Speaking at a the BizTALK seminar held by BizLIVE at FLC Samson Beach & Golf Resort, Thanh Hoa province, on December 12 , Huynh The Du, director of the Fulbright Economics Teaching Program, said that business conditions are ideal for companies operating in the country now.
Vietnam’s economic growth has remained high, inflation is low and consumer prices are stable. Moreover, its World Economic Forum (WEF) Global Competitive Index has reached an all-time high, he said.
The economist stressed that Vietnam’s GDP
per capita is about to hit $3,000, which is an important threshold that will lead to a boom in consumption, investment and infrastructure development.
Nguyen Anh Tuan, vice chairman of the Vietnam Association of Foreign-investment Enterprises (VAFIE), said that Vietnam’s FDP growth could reach 6.5%-6.6% this year, while inflation is projected at 1%, a decade low, facilitating reductions in interest rates.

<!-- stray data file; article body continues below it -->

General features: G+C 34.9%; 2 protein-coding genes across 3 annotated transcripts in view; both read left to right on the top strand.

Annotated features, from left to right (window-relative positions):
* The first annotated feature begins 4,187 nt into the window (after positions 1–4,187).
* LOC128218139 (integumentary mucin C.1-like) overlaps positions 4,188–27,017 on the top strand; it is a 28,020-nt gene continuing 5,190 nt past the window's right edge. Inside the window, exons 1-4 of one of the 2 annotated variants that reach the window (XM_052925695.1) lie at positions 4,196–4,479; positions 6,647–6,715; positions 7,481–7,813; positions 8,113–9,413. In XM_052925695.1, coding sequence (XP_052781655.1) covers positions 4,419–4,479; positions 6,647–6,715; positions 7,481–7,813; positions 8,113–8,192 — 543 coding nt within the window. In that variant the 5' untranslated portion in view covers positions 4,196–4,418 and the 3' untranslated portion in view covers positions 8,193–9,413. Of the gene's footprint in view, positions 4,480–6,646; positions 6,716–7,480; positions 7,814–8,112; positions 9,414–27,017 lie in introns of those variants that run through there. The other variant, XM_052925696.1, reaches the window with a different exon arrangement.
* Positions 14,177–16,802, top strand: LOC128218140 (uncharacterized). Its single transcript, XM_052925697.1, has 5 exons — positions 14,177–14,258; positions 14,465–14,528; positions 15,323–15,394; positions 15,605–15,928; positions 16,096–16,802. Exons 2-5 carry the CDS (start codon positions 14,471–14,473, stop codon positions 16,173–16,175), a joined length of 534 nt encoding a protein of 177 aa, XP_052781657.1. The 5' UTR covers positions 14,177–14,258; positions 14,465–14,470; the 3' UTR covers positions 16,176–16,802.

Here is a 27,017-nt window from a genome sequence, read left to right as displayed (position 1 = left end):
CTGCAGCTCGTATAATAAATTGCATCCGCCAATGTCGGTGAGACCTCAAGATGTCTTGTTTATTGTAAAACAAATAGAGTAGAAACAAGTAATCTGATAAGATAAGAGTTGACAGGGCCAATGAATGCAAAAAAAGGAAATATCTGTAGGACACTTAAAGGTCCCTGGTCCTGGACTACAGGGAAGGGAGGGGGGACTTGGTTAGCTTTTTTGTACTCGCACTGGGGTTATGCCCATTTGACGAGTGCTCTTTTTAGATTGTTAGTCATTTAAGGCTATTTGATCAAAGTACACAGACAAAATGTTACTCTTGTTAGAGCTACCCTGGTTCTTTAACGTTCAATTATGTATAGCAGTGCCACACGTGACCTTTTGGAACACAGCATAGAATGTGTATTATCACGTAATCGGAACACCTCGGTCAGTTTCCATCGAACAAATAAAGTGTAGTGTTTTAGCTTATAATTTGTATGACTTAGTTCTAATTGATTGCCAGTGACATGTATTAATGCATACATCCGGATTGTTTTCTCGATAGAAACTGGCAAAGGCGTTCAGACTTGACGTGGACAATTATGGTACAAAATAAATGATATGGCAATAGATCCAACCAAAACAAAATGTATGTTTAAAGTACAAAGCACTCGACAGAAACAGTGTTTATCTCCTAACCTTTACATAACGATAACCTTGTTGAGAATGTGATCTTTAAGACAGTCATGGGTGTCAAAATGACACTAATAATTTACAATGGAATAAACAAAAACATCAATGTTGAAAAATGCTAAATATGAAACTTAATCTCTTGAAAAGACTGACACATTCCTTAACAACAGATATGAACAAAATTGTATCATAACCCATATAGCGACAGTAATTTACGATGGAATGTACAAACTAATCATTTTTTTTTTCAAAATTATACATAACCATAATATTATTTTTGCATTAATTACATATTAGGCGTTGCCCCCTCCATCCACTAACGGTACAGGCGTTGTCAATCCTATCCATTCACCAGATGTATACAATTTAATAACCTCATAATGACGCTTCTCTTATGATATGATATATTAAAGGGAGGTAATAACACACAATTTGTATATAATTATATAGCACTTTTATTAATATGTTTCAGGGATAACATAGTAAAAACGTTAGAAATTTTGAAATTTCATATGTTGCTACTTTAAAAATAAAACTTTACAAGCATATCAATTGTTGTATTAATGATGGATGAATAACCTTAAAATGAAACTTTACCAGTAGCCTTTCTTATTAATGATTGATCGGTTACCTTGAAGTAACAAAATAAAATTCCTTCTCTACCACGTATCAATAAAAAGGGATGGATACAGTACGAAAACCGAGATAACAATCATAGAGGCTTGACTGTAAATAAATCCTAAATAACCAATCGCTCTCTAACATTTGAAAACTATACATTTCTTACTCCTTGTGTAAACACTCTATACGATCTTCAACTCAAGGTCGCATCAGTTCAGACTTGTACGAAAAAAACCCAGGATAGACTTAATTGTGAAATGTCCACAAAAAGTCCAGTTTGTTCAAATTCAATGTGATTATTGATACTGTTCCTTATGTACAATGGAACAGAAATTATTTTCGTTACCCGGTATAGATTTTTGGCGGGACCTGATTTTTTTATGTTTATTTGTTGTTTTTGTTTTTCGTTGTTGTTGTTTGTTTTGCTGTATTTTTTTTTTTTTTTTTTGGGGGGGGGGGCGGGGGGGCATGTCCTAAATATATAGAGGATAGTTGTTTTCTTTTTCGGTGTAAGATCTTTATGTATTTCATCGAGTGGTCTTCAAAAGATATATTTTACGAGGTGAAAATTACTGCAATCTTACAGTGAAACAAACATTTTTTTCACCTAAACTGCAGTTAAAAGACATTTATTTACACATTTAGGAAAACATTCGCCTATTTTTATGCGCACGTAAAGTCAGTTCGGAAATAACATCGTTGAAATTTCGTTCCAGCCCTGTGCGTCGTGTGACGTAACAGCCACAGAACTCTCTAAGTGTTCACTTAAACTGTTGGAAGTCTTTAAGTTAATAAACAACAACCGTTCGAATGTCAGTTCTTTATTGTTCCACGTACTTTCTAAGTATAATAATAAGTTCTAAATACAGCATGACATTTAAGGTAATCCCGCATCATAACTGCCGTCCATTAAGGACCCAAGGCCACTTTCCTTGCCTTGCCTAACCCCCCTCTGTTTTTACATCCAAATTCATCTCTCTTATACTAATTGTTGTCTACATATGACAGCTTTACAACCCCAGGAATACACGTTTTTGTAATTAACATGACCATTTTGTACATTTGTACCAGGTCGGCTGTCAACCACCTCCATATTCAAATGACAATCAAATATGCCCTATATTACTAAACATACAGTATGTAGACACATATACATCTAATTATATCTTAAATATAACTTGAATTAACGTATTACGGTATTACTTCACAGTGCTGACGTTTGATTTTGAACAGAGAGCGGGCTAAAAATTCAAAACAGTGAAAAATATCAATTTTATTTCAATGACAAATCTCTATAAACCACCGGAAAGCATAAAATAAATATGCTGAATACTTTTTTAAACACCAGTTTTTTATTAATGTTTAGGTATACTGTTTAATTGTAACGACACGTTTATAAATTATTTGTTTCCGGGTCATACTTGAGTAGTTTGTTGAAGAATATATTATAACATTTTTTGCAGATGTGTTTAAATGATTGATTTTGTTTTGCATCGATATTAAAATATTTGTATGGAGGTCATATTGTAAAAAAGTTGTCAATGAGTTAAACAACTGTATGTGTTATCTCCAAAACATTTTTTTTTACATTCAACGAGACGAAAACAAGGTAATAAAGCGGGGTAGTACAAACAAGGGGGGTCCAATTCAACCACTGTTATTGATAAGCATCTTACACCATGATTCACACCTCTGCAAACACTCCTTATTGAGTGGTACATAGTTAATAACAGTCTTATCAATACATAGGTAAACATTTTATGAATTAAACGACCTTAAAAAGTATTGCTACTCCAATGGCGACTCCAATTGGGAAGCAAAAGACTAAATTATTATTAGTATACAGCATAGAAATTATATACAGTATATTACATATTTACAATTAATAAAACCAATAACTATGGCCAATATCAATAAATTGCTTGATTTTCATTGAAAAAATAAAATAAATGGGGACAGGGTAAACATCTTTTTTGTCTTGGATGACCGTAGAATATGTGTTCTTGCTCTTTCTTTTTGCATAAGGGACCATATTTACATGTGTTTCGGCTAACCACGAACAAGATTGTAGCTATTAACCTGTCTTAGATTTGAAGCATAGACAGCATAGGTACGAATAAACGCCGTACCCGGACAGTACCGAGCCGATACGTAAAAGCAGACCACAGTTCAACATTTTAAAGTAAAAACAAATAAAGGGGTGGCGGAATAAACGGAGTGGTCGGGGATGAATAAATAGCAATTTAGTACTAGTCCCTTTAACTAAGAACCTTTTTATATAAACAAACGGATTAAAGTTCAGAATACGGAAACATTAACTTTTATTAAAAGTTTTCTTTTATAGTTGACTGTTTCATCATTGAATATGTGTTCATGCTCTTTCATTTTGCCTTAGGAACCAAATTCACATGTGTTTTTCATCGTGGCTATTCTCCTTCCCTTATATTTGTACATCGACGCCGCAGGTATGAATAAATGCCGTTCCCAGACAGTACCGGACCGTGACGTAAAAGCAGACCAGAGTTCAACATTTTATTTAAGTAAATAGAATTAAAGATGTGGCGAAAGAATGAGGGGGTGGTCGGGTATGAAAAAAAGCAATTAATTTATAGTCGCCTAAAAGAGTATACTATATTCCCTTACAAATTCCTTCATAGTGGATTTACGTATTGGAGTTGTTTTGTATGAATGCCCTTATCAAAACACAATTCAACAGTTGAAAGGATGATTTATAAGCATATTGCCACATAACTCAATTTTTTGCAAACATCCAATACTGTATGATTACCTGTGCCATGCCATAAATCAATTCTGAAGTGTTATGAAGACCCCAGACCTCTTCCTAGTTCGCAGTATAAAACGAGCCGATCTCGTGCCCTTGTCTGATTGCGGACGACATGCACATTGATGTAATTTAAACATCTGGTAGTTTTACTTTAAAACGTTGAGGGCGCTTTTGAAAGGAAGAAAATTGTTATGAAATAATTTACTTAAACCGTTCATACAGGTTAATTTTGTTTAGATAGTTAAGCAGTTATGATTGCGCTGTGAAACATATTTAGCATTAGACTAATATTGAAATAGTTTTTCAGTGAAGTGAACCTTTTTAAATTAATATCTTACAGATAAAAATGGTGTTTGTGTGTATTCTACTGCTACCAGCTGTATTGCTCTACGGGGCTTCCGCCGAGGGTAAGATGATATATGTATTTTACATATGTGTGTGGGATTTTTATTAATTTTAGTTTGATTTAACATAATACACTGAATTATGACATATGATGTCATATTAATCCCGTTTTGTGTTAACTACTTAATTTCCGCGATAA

However, speakers at the seminar took a deep look into shortcomings of the Vietnamese economy.
Mr. Du said that the two biggest problems that Vietnam is facing is (i) narrow access to credit and funding, and (ii) macroeconomic instability, which stems from troublesome public debt.
The country’s financial depth, or total outstanding loans to GDP, hovers around 100%, much higher than that in some other countries such as India and Indonesia.
In addition, Vietnam’s state budget spending has stayed equivalent to 30% of GDP over the past ten years while the indicator averages at 20% in other countries. Budget expenditures over GDP are worrisomely high in some localities.
“Vietnam does not fall short of [financial] resources. The ‘bottleneck’ lies at allocation of resources,” he added.
Economist Le Dang Doanh, former director of the Central Institute for Economic Management (CIEM), forecast Vietnam’s economy would expand 6.6%-6.62% this year, driven by the manufacturing sector and foreign-invested companies.
Domestic demand has improved considerably, evidenced by increasing car sales, the warming up of the real estate market.
However, the Vietnamese economy is facing two big troubles, which are high financial costs and fiscal imbalances, he noted.
To offset budget shortfalls, the government has had to borrow 30 trillion dong ($1.45 billion) from the State Bank of Vietnam, $1 billion from Vietcombank
, asked for parliament approval to issue $3 billion worth of bonds overseas, and will divest from 10 profitable companies, he reminded.